I think we’ve been working on this in western South Dakota for about 18 years or so. We saw the rising resistance (because we have one microbiology lab serving an entire region of the west here—it’s rural and frontier), and we saw that the literature suggested that we have options. For instance, not using some of the newer antibiotics that seemed to be driving the resistance, the more broad-spectrum antibiotics—we went back to older prescribing habits.
I think a lot of the rationale for physicians wanting to prescribe the newer antibiotics was a strategy to not miss anything—to save money on the diagnostic side, and not miss anything therapeutically. The antibiotics were very good at doing that; however, what we saw were the consequences of that.
And so, instead of using antibiotics as “insurance” to not missing anything, we made ourselves available to respond to any phone calls that doctors would have, if they thought they needed to order something.
We’re now talking about antibiotic resistance being a problem 30 to 40 years after some of the first antibiotic-resistant bacteria were isolated. It’s fascinating because you were leading the cause in your area of the world, and your work was right on target. It’s impressive. Who was the leading crusader that you looked to in this area of science?
Well, thank you. I think a lot of that was looking at many of the things you were writing at the time including how antibacterial soaps can produce resistance and so forth. I just used literature that you were contributing to, as well as others, to show our medical staff.
As you mentioned, showing the data is critical. But I was also making myself available. I was actively practicing and seeing the sickest of the sick at our referral hospital; I was always available. My colleagues knew that I wasn’t promoting a particular product, but instead, I was promoting a strategy. They liked not having to wear as many gowns and gloves because we didn’t have as many resistant bacteria. We were able to keep our bacteria just as sensitive in 2016 as they were in 2000 or 1998 – when our sensitivity was at its peak.
We just didn’t use carbapenems; we didn’t use quinolones; we didn’t use tigecycline; we didn’t use the newer broader spectrum antibiotics; we had them all in the reserve category for that rare instance for when we might need to use something, and as a result, they’ve remained a very effective course.
Were you speaking to a select group? Because when we’ve talked to people, often it goes in one ear and out the other, but you were successful in making an impact.
We showed them the science—and thank you for producing that science, by the way—and then every day at the hospital, we would monitor the antibiotic use and all the positive cultures, then stay on top of it and get feedback. We also set up a network of pharmacists that we purposefully had trained.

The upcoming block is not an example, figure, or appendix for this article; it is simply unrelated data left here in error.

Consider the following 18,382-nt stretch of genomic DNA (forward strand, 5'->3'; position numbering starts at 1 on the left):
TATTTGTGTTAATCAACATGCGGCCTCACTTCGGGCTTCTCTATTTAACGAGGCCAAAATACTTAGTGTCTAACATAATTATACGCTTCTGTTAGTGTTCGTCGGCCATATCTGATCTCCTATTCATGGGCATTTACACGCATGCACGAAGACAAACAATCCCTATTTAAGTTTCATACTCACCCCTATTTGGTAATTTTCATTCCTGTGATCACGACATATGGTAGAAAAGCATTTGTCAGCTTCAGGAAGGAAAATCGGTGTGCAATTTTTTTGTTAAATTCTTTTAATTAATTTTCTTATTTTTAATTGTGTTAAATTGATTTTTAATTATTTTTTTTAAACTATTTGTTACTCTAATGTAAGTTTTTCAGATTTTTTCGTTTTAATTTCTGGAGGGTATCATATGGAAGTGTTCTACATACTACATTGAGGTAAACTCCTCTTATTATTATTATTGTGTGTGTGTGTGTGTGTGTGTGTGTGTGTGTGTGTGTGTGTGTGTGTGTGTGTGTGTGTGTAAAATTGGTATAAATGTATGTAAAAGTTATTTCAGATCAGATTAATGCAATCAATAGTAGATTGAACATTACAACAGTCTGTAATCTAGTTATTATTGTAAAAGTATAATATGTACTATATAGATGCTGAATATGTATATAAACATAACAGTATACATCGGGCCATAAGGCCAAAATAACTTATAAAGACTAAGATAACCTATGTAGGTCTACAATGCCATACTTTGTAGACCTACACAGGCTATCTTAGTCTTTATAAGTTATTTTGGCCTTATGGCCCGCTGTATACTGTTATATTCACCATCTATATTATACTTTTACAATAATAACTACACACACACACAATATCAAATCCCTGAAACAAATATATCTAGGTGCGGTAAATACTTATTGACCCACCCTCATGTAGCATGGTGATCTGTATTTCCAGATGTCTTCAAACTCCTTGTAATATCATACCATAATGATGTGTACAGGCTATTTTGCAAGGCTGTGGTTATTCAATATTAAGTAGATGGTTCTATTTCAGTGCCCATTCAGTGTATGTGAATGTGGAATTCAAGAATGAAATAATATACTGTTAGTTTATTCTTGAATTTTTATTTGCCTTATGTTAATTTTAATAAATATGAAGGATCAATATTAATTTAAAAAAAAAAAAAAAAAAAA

And that’s what we did for the last 16 years to keep a handle on it and sustain the benefit. It initially took us about an hour-and-a-half a day, and we were that committed to doing it. And now it’s maybe 10-15 minutes two to three times a week of oversight.
As you know, as new antibiotics are introduced or new physicians come on board that are accustomed to practicing a different way, sometimes you have to intervene immediately, but we’ve always done it in a nice way, a collaborative way.
What’s the underlying, strongest message that you think gets transferred over from the science side to the public?
I think currently it might be to preserve our antibiotics for our children and our grandchildren because they’re losing their effectiveness.
And the way to do that is to confirm the infection, be it viral or bacterial— most are viral in the outpatient area—and then only use specific, targeted therapy if therapy is indicated. When we convey that message to practitioners, prescribers, or the public, we find that it’s very well received.
When we interact with hospitals across the country, I see maybe a quarter, or as much as a third of the time, the prescribing problem is actually an infectious disease physician who feels the need to prescribe the latest thing that’s out there to demonstrate his or her merit—it’s almost an insecurity at times, or a different philosophy. They don’t seem to understand the damaging effect on the human microbiome and the consequences. Maybe they’ve just read a selective amount of literature, or maybe they don’t keep up because they’re so busy. I agree—nationally these remain significant challenges.
We had discussions with a prominent hospital about nine months ago, and when we looked at their antibiogram, we quickly noted that it was awful. And we looked at the top 10 antibiotics used, and there are a number of antibiotics on its list that we would not advise using at all. They believe that they have a leading program, and they teach people how to integrate antibiotic stewardship principals. So, I think there’s a lot of that.
One needs to have a message which is easily accepted, and it’s interesting because there were several of us talking about the prudent use of antibiotics before it became widely known as sort of a moniker.